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Discussion Starter · #1 · (Edited)
My fuel pump went out and in an attempt to justify the cost of repair I tried to do it as cheaply as possible. This is the result. Cross referencing the fuel pump part numbers I found that the 4.6 crown victoria used to use the same part number as one of the pumps that that was listed as a replacement for the 164.

So I went the the junk yard and picked up this fuel pump and pigtail out of a Lincoln Towncar. I didn't think to take pics until after the pump was put together cause I didn't think it would appear as viable.

http://i117.photobucket.com/albums/o48/comrade904/Alfa%20Romeo%20164L/2011-05-21170519.jpg

After getting the pump out of the Lincoln you have to remove the fuel strainer, then the thick rubber case it is in. After removing the rubber case I put the Lincoln strainer back on. I then put the Lincoln pump and strainer into the Alfa pump basket. As you might be able to see above the Lincoln pump is smaller than the Alfa pump, so I cut a 2"x 24" strip of heavy red rubber and wrapped it around the Lincoln pump so it had the same girth as the Alfa pump. See photo below to see the rubber I used.

http://i117.photobucket.com/albums/o48/comrade904/Alfa%20Romeo%20164L/2011-05-21170536.jpg

I know what you are saying, what if the rubber breaks down like the black Alfa rubber in the first picture breaks down. For that matter I didn't replace the Alfa's black rubber surrounding that broke down likely causing the death of the first pump. Below is a diagram I drew real fast.

http://i117.photobucket.com/albums/o48/comrade904/Alfa%20Romeo%20164L/pumpdiagram.jpg

I then pulled the rivets insulating the pump wires and connected the Lincoln pump's pigtail to the Alfa pumps pigtail, and ran the wires through the holes left by the rivets, Then I epoxied the holes so the wires would not rub against the pump plate. See below.

http://i117.photobucket.com/albums/o48/comrade904/Alfa%20Romeo%20164L/2011-05-21170554.jpg

http://i117.photobucket.com/albums/o48/comrade904/Alfa%20Romeo%20164L/2011-05-21170503.jpg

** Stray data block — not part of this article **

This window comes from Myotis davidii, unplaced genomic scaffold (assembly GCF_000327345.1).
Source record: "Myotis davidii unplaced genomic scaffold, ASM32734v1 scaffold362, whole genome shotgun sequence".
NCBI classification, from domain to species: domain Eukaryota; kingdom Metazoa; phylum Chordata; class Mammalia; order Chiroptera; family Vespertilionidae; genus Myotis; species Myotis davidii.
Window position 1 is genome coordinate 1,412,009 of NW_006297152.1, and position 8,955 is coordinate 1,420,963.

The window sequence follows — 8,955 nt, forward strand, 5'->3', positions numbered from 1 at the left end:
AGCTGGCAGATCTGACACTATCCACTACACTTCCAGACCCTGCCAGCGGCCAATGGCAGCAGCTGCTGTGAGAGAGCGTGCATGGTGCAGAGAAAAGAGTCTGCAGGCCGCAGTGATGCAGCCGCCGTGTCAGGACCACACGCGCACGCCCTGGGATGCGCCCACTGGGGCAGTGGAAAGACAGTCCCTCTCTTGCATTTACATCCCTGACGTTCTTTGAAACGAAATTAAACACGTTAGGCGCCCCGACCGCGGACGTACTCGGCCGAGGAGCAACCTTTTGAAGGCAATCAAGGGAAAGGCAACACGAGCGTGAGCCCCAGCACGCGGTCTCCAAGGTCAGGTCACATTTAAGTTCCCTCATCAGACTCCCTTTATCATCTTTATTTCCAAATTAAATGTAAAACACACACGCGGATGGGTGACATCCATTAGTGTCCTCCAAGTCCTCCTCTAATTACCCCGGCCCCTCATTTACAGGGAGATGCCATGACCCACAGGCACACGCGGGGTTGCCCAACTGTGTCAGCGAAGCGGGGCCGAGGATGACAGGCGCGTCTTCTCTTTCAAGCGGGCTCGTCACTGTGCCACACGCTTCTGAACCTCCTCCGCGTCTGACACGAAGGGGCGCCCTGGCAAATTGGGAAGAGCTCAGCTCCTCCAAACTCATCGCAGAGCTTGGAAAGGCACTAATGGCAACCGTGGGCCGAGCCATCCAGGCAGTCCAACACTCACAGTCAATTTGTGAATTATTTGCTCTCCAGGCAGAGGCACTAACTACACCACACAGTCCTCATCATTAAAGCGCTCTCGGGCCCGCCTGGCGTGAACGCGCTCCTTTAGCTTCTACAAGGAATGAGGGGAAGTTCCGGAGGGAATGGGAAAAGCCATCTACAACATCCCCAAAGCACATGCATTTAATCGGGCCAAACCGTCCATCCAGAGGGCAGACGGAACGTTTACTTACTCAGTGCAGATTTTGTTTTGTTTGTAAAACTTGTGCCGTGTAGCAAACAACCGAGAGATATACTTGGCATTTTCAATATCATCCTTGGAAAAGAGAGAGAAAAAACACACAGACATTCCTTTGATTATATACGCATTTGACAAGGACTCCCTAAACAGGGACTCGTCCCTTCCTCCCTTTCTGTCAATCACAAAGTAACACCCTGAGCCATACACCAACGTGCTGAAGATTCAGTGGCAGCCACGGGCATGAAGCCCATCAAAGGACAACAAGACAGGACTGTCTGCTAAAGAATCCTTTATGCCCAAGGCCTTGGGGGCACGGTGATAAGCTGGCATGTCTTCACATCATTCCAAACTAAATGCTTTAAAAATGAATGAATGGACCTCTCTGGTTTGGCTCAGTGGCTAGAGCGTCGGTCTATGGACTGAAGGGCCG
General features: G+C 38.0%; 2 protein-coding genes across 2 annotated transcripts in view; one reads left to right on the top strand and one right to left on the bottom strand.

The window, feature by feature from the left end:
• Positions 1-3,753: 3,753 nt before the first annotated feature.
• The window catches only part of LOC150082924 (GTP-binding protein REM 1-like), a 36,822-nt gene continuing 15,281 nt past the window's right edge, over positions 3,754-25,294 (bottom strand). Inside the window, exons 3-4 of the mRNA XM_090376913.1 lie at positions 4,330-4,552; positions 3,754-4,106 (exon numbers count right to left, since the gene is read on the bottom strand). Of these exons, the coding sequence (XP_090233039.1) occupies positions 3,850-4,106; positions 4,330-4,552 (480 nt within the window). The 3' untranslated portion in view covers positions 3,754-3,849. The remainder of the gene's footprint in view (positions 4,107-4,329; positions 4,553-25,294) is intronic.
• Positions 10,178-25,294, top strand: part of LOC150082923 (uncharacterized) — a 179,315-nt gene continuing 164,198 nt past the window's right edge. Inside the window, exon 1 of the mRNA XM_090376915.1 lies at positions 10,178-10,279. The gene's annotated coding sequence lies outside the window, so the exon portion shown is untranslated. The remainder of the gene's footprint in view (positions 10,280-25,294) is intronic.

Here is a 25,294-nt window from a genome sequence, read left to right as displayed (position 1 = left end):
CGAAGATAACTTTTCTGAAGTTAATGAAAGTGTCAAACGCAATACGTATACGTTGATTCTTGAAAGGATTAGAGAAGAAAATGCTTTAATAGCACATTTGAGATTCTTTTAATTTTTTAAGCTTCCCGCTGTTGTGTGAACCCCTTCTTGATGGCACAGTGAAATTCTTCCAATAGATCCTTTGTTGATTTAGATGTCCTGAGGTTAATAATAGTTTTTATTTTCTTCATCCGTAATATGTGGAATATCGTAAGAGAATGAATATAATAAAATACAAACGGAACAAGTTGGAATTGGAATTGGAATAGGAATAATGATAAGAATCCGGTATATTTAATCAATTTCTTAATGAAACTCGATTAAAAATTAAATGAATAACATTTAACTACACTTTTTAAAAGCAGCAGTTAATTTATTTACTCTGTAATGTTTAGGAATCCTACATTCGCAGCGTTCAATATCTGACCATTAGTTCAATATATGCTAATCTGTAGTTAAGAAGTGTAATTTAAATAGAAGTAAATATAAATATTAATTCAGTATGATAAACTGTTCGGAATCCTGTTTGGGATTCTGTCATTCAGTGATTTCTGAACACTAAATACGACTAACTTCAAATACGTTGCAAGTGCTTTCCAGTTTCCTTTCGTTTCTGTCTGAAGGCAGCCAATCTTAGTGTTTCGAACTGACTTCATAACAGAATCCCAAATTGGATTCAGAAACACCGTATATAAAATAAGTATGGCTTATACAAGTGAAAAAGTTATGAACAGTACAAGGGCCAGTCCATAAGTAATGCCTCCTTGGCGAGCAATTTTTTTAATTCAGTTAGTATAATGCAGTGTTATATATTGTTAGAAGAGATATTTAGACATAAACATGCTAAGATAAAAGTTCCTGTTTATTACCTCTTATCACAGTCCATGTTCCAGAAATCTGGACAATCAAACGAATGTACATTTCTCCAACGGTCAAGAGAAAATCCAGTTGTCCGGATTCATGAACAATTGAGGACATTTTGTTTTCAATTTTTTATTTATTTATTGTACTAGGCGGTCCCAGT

Finally, the plastic tab on the side of the plastic pump housing broke off so I got a screw and washer and screwed it together.

http://i117.photobucket.com/albums/o48/comrade904/Alfa%20Romeo%20164L/2011-05-21170702.jpg

So far so good, I'm only out $40 compared to the $115 for a "universal" or $150-$300 or more for a real Alfa part.

This repair isnt for every one but it was for me, and maybe some one else out there might find this is the repair solution for them so I will post it here in case. You do this on your own, don't sue me, cause I have no money.
 

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1991 164L
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So don't forget to go to Home Depot and get those neoprene and steel sealling washers for tank cover bolts and hope your epoxy sround wires sells wires so no fumes or liquid pass there either.

So does car now run?
 

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Discussion Starter · #3 ·
i never drove it that much so, i never paid that much attention to the fact that it lost steam around 4500-5500, sometimes it would pull longer that others. Now it seems to run out between 5500-6000. ive really been sure exactly how hard it was supposed to run. Before the pump went out it would occasionaly stumble under load as low as 2500. i am happy to say it hsnt done that since.

As far as the seal, it looked pretty good when i put it back and i epoxied from both the top and bottom.
 

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1991 164L
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Rev limiter set about 6200 on 164B/L.
 
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